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Being Bullied in Childhood Could Affect Moods

Update Date: Dec 19, 2012 06:19 AM EST

Bullying by childhood peers leaves a trace that can change the expression of a gene linked to mood.

The Office of Juvenile Justice and Delinquency Prevention defines bullying among children as repeated, negative acts committed by one or more children against another.

Bullying could be verbal or physical, and these days, there are an increasing number of reports of cyber bullying as well. This negative act is not only limited to children; a good number of adults experience bullying at the workplace too. Various studies have been conducted around the world to understand the impact of bullying on victims and its long-term effects.

While earlier studies have listed the affects of bullying from long-term health issues to anxiety and depression in victims, a new study suggests that bullying by peers changes the structure surrounding a gene involved in regulating mood, making victims more vulnerable to mental health problems as they age.

The study, conducted recently by a researcher at the Centre for Studies on Human Stress (CSHS) at the Hôpital Louis-H Lafontaine and professor at the Université de Montréal, was aimed at better understanding the mechanisms that could explain how difficult experiences disrupt our response to stressful situations.

"Many people think that our genes are immutable; however this study suggests that environment, even the social environment, can affect their functioning. This is particularly the case for victimization experiences in childhood, which change not only our stress response but also the functioning of genes involved in mood regulation," lead author of the study Isabelle Ouellet-Morin said.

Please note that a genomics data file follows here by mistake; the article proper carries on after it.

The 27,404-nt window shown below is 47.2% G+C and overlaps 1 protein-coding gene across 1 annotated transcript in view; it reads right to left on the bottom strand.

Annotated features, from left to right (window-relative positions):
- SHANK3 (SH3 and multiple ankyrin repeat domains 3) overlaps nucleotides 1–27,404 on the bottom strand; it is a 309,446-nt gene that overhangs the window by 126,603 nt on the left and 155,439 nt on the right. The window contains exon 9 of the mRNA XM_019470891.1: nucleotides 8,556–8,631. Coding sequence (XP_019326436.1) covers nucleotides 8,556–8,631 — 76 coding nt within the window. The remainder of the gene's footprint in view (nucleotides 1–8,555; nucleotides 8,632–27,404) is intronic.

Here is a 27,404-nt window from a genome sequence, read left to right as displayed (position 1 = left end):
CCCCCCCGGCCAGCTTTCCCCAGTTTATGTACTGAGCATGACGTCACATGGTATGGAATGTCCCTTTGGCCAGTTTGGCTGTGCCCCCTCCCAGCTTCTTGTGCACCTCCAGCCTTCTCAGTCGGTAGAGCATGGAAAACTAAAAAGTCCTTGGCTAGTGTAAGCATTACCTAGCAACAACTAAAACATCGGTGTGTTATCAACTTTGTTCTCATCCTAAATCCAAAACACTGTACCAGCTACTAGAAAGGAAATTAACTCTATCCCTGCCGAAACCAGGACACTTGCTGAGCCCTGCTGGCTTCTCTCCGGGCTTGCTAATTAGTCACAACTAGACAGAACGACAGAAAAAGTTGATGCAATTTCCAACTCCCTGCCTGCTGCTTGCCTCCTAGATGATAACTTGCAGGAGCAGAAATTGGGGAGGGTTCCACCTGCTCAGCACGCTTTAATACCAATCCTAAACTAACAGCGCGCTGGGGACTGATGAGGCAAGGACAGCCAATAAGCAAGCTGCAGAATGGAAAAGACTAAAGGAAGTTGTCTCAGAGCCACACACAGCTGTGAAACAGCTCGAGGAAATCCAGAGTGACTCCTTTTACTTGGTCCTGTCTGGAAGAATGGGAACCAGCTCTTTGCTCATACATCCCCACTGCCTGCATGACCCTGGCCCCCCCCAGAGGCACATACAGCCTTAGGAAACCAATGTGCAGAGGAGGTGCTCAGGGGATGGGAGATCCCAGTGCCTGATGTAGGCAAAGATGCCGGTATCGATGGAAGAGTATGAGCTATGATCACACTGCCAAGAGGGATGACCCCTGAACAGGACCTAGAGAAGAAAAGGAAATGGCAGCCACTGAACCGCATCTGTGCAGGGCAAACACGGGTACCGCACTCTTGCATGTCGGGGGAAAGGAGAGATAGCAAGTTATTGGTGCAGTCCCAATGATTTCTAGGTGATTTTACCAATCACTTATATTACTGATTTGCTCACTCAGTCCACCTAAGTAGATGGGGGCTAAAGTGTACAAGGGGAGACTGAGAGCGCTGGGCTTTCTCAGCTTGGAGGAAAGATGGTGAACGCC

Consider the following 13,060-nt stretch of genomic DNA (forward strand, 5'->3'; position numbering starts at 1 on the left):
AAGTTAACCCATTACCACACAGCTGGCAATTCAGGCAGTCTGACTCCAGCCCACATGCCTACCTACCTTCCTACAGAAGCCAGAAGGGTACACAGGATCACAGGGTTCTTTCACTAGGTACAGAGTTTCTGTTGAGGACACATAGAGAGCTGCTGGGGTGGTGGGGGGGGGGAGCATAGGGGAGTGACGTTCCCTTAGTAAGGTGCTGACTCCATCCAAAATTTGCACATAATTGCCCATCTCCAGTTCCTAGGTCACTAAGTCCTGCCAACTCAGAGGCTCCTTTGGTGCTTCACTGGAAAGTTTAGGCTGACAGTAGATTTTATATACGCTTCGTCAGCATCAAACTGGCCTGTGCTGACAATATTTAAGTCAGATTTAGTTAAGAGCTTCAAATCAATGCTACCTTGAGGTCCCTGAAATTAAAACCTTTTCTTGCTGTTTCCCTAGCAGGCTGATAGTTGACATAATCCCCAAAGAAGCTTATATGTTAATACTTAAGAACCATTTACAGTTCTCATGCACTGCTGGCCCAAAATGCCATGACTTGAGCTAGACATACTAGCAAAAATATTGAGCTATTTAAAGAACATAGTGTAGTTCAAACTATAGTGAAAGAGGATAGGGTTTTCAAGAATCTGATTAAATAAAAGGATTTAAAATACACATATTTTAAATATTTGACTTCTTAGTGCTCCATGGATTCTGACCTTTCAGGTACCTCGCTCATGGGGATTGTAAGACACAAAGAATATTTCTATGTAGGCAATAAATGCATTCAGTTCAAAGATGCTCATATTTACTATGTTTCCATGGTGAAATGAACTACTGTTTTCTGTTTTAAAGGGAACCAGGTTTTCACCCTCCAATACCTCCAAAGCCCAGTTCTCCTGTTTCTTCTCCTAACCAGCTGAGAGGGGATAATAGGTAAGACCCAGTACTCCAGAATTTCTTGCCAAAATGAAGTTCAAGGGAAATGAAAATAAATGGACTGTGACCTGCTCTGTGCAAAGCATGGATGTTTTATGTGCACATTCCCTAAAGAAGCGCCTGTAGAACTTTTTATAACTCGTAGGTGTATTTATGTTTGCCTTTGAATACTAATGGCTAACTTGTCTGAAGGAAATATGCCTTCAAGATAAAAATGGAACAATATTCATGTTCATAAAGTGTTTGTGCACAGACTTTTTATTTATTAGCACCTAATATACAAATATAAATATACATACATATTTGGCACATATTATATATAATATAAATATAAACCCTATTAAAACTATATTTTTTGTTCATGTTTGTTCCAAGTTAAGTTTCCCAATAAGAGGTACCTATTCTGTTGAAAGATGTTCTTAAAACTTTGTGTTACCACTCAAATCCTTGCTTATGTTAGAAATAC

Another study conducted previously by the same researcher showed that children who were victims to bullying secrete less cortisol - the stress hormone - but had more problems with social interaction and aggressive behavior.

The current study suggests that reduction of cortisol, which occurs around the age of 12, is preceded two years earlier by a change in the structure surrounding a gene (SERT) that regulates serotonin, a neurotransmitter involved in mood regulation and depression, the report says.

For the study, the researchers recruited 28 pairs of identical twins, all of them around 10 years of age, and analyzed them separately on the basis of their experiences of bullying by peers.

"Since they were identical twins living in the same conditions, changes in the chemical structure surrounding the gene cannot be explained by genetics or family environment. Our results suggest that victimization experiences are the source of these changes," says Ouellet-Morin.

According to the author, it would now be worthwhile to evaluate the possibility of reversing these psychological effects, in particular through interventions at school and support for victims.

The study was published in the journal Psychological Medicine.

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